The transfer of the Department of Chemical Engineering to the East Engineering Building in 1923 relieved congestion both in the laboratory and in the chemical library. Part of the vacated laboratory and office space has been used for advanced laboratory courses and research in the several divisions of pure chemistry and in pharmacy, and an opportunity has thus been provided for a change in the organization and functions of the laboratory dispensing department. A new laboratory was equipped for electrochemistry, and several smaller rooms were made available for research in this field. The general laboratory, into which all regular course work of physical chemistry had been crowded, was equipped as a special laboratory for colloid chemistry, and more ample accommodations were found for the general course work in physical chemistry. Similarly, new laboratories were established for advanced work in analytical and organic chemistry, and increased facilities were provided for research in these two departmental units. Likewise, a prescription laboratory was equipped for the Page  515College of Pharmacy, and extra space was given over to the College for research.

Hitherto, the dispensing department had been charged with the handling of student accounts and had supplied apparatus and chemicals, mainly to the chemical laboratory. At the June meeting in 1923, the Board of Regents initiated a new policy for the distribution of such materials, through the establishment of a University Chemical Storehouse, of which the dispensing arrangements for the chemical laboratory should be a part. The resolution of the Board reads as follows:

The University Chemical Storehouse shall be assigned quarters now occupied by the dispensing rooms in the Chemical Laboratory, and in addition Rooms 126, 128, 132, 136, 138 and 227 of the Chemical Laboratory … Professor Robert J. Carney shall be in charge of the University Chemical Storehouse, and it shall be operated as a part of the business organization of the University for the service of all University work in chemistry, and … responsibility of Professor Carney as head of this work shall be to the Secretary of the University.

(R.P., 1920-23, p. 856.)

The new policy is a result of the continued increase in scientific laboratory work done by many departments of the University, for which the purchase and distribution of apparatus and supplies has become an important problem. The University Chemical Storehouse furnishes apparatus, chemicals, and other supplies on requisition to all departments, to individual faculty members, and to students. The change has resulted in a considerable saving to all departments using laboratory materials, and has made available an excellent, diversified stock. During the fourteen years of its existence the yearly net receipts have increased from $23,000 to more than $86,000. If the materials supplied to the Department of Chemistry and to the College of Pharmacy are taken into account, the annual business of the University Chemical Storehouse is now considerably more than $100,000. Besides the regular dispensing employees, a glass blower is engaged to repair apparatus and construct special equipment, so essential to modern research. The Storehouse also furnishes employment to a number of student assistants.

In February, 1926, an advanced course in gas analysis was offered for the first time in a laboratory newly equipped for this service. This is the most recent special laboratory to be established in the building for regular course instruction. Naturally, equipment of research rooms changes from time to time as new problems are developed for investigation. Pressure to offer laboratory work in organic chemistry to students in training for admission to a medical school was met for several years by providing extra facilities in the summer session. When the Medical School made laboratory work in organic chemistry an absolute requirement for all students entering in 1933 and thereafter, it became impracticable to require a summer session for this work. Accordingly, space that is provided with equipment suitable for organic chemistry has been borrowed temporarily in the general pharmacy laboratory. This has been possible because the growth in the number of pharmacy students has not kept pace with the numerical increase of the students enrolled in chemistry, since a four-year training period is now required of pharmacy students, and all shorter periods of training for the pharmaceutical profession have been discontinued. Although the borrowing of space for the use of premedical students continues, it may not be permitted to jeopardize the natural growth of facilities for the use of the students of pharmacy.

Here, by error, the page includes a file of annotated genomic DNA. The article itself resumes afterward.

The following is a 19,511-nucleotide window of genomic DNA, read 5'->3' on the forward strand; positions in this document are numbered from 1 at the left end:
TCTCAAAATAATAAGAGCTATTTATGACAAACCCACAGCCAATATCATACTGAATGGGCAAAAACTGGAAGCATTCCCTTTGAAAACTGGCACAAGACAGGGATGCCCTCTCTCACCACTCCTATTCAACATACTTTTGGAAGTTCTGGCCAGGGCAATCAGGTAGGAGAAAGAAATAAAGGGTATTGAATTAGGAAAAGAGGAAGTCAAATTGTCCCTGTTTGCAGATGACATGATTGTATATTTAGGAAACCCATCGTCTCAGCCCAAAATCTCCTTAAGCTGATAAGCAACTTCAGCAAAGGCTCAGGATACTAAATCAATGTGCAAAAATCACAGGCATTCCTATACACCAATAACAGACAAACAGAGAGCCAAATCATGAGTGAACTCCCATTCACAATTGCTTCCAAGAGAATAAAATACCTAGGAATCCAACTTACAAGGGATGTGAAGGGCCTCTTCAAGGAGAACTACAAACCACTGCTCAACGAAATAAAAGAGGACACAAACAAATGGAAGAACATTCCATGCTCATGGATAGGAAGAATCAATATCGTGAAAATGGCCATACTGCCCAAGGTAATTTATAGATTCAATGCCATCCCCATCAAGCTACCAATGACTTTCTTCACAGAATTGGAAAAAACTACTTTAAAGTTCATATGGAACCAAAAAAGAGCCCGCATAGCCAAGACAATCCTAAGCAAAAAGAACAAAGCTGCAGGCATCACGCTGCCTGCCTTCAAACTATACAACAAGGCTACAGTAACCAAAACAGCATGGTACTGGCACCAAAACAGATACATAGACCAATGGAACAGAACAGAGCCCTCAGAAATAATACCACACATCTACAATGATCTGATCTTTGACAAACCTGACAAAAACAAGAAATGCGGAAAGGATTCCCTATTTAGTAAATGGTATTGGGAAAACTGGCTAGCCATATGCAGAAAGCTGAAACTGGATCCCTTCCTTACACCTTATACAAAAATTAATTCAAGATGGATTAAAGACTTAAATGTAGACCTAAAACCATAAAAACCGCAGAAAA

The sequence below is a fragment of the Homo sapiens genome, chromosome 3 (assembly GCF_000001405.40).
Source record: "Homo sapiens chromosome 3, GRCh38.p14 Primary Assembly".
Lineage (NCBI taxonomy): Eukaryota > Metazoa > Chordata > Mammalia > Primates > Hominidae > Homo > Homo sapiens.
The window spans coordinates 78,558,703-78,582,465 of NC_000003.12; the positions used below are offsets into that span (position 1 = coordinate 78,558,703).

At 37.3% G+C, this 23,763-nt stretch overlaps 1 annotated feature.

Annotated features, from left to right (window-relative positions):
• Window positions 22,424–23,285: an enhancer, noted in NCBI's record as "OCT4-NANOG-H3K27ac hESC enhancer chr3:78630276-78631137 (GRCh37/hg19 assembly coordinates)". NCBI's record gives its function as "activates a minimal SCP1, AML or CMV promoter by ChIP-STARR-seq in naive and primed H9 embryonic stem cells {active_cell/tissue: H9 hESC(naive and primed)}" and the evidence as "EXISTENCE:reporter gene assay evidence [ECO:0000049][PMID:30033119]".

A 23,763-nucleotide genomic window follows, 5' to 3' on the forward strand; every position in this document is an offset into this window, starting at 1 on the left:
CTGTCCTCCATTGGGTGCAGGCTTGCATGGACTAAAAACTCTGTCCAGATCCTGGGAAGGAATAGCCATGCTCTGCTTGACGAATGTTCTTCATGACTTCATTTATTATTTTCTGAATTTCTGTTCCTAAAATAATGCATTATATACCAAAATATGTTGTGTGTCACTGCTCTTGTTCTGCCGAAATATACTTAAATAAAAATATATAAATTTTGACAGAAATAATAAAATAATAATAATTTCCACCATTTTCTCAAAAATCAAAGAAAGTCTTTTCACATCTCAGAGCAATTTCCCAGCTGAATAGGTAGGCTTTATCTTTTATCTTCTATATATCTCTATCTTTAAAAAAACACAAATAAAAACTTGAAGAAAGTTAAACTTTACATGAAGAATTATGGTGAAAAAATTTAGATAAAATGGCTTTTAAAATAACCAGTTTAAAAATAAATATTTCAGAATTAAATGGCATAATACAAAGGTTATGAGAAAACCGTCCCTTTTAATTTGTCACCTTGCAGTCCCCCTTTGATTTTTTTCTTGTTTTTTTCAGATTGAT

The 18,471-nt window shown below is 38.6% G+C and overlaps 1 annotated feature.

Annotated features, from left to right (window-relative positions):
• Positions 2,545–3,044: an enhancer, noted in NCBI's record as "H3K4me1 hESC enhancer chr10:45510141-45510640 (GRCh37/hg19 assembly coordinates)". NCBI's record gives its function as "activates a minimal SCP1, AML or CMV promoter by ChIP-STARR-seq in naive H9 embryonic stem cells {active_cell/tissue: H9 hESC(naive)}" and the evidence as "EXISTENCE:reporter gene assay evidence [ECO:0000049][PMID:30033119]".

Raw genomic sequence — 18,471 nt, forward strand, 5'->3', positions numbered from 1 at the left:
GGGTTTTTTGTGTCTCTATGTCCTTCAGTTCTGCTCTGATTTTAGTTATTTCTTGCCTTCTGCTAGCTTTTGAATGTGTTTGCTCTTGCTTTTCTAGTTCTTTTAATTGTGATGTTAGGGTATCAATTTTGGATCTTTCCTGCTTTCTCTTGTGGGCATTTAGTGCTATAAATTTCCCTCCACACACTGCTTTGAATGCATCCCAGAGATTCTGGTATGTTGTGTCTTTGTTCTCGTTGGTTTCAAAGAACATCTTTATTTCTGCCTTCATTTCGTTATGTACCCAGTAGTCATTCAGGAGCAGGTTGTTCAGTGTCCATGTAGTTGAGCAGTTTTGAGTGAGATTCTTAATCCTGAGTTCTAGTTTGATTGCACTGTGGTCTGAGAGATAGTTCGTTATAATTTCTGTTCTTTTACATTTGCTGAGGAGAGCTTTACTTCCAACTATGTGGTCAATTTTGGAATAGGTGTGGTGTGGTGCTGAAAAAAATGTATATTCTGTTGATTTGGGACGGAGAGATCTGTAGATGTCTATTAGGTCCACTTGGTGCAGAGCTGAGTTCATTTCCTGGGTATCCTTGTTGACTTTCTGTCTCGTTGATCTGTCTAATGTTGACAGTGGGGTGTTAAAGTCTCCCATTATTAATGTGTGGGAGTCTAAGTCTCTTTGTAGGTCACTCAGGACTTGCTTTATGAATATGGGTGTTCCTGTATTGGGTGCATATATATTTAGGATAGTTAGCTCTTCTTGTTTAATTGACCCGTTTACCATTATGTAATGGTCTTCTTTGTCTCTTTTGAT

Page  516
Organization of the Chemical Laboratory

Early organization. — No need existed for divisions within the Department of Chemistry until the scope of laboratory work was expanded to include several independent fields of application. Prior to the establishment of the Michigan Agricultural College (now Michigan State College of Agriculture and Applied Science) at East Lansing in 1855, lectures on agricultural chemistry had been offered in the Department of Chemistry. The subject has not been developed further, however, because those responsible for chemistry here felt that agricultural chemistry should be promoted entirely within the Michigan Agricultural College. Association with the Department of Medicine and Surgery was given up eventually to allow expansion of medical interests elsewhere, and of other work in the Chemistry Building. Instruction in hygiene was transferred in 1888 to the building erected for the laboratories of hygiene and physics, and the laboratory work in physiological chemistry was removed on completion of a new medical building (now called West Medical Building) in 1903. The departmental units that were left in the Chemical Laboratory Building at that time were those in chemical engineering, pure chemistry, and pharmacy. These remained together until 1923, when the work in chemical engineering was transferred from the present Chemistry Building to quarters in the East Engineering Building.